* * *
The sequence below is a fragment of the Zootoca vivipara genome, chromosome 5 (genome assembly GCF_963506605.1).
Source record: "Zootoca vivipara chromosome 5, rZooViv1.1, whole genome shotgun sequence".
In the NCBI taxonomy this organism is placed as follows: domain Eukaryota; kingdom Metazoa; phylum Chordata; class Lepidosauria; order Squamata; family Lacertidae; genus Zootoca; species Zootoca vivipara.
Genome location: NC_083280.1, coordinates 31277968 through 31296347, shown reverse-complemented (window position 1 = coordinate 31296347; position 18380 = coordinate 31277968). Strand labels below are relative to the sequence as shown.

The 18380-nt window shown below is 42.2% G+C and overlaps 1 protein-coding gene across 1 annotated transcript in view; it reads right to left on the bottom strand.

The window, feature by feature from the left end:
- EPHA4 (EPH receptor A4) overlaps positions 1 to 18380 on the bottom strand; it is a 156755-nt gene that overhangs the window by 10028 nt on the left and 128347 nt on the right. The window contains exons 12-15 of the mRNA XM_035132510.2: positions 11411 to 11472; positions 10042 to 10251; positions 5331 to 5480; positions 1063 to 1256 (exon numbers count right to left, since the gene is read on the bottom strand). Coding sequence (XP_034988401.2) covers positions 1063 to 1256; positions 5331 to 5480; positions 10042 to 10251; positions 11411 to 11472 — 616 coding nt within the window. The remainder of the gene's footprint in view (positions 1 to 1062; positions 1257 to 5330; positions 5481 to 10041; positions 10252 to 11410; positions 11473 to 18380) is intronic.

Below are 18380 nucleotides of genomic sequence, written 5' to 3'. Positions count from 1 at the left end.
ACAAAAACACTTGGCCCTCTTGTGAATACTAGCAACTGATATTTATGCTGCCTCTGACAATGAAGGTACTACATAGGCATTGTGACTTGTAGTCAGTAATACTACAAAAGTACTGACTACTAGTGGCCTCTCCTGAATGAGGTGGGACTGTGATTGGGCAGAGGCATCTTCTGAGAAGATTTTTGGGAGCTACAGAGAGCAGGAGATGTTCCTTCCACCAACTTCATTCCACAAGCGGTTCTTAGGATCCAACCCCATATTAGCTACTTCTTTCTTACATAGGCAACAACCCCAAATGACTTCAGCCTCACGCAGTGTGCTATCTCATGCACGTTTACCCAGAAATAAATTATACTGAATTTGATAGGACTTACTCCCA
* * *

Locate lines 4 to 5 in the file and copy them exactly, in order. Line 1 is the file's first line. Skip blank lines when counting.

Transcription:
Genome location: NC_083280.1, coordinates 31277968 through 31296347, shown reverse-complemented (window position 1 = coordinate 31296347; position 18380 = coordinate 31277968). Strand labels below are relative to the sequence as shown.

The 18380-nt window shown below is 42.2% G+C and overlaps 1 protein-coding gene across 1 annotated transcript in view; it reads right to left on the bottom strand.